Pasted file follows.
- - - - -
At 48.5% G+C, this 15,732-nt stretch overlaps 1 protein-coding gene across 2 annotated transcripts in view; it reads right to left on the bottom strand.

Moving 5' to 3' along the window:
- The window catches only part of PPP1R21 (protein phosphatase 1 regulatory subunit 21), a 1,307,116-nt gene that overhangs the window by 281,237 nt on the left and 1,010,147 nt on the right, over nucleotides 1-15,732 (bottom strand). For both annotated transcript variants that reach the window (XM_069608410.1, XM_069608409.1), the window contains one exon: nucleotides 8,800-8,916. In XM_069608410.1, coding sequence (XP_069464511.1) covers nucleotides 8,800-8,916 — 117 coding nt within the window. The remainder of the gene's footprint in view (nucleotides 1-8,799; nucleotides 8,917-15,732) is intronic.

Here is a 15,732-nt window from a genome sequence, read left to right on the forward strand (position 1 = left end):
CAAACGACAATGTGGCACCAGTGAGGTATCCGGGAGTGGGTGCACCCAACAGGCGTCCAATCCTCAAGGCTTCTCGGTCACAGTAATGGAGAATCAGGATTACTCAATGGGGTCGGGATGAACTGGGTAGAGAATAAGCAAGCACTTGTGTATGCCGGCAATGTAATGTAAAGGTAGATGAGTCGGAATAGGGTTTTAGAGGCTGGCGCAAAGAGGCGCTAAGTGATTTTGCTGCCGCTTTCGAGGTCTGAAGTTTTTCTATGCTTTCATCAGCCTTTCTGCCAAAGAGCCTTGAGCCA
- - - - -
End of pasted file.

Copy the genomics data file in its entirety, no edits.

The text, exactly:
At 48.5% G+C, this 15,732-nt stretch overlaps 1 protein-coding gene across 2 annotated transcripts in view; it reads right to left on the bottom strand.

Moving 5' to 3' along the window:
- The window catches only part of PPP1R21 (protein phosphatase 1 regulatory subunit 21), a 1,307,116-nt gene that overhangs the window by 281,237 nt on the left and 1,010,147 nt on the right, over nucleotides 1-15,732 (bottom strand). For both annotated transcript variants that reach the window (XM_069608410.1, XM_069608409.1), the window contains one exon: nucleotides 8,800-8,916. In XM_069608410.1, coding sequence (XP_069464511.1) covers nucleotides 8,800-8,916 — 117 coding nt within the window. The remainder of the gene's footprint in view (nucleotides 1-8,799; nucleotides 8,917-15,732) is intronic.

Here is a 15,732-nt window from a genome sequence, read left to right on the forward strand (position 1 = left end):
CAAACGACAATGTGGCACCAGTGAGGTATCCGGGAGTGGGTGCACCCAACAGGCGTCCAATCCTCAAGGCTTCTCGGTCACAGTAATGGAGAATCAGGATTACTCAATGGGGTCGGGATGAACTGGGTAGAGAATAAGCAAGCACTTGTGTATGCCGGCAATGTAATGTAAAGGTAGATGAGTCGGAATAGGGTTTTAGAGGCTGGCGCAAAGAGGCGCTAAGTGATTTTGCTGCCGCTTTCGAGGTCTGAAGTTTTTCTATGCTTTCATCAGCCTTTCTGCCAAAGAGCCTTGAGCCA